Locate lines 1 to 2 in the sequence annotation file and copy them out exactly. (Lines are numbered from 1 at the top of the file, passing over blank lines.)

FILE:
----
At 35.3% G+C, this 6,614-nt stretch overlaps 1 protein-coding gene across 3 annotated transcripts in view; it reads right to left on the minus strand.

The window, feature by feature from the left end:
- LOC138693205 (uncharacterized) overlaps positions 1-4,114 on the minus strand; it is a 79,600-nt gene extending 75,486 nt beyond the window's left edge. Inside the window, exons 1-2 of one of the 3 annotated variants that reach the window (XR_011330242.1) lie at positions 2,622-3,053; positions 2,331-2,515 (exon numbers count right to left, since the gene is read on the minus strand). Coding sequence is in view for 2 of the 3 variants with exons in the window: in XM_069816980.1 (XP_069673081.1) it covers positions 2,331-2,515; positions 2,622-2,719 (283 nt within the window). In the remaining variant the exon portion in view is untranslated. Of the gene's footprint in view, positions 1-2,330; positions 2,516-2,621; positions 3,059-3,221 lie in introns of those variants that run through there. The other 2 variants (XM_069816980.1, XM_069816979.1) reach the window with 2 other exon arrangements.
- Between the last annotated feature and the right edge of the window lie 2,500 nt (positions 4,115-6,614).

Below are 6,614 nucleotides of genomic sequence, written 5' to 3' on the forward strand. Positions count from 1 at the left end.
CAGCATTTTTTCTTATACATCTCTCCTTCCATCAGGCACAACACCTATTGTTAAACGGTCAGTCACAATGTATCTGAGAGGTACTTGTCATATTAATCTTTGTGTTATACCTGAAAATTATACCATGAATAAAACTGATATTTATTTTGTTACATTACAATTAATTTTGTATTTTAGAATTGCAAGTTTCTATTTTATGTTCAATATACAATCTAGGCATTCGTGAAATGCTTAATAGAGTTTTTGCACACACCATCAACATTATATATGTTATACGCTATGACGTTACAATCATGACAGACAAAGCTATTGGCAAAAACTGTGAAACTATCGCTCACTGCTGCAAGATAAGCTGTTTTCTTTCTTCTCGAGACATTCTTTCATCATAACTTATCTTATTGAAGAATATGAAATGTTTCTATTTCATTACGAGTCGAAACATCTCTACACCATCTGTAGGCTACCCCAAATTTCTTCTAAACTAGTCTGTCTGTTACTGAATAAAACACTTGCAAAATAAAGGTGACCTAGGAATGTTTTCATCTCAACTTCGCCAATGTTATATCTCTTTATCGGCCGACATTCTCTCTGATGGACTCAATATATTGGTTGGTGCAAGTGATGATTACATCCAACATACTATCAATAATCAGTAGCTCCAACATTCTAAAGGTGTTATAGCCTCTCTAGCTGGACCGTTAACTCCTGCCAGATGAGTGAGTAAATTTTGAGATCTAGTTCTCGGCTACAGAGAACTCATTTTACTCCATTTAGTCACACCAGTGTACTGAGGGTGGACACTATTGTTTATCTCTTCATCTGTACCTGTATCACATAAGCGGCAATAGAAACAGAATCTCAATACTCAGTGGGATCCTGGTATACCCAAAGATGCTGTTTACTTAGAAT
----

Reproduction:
At 35.3% G+C, this 6,614-nt stretch overlaps 1 protein-coding gene across 3 annotated transcripts in view; it reads right to left on the minus strand.

The window, feature by feature from the left end: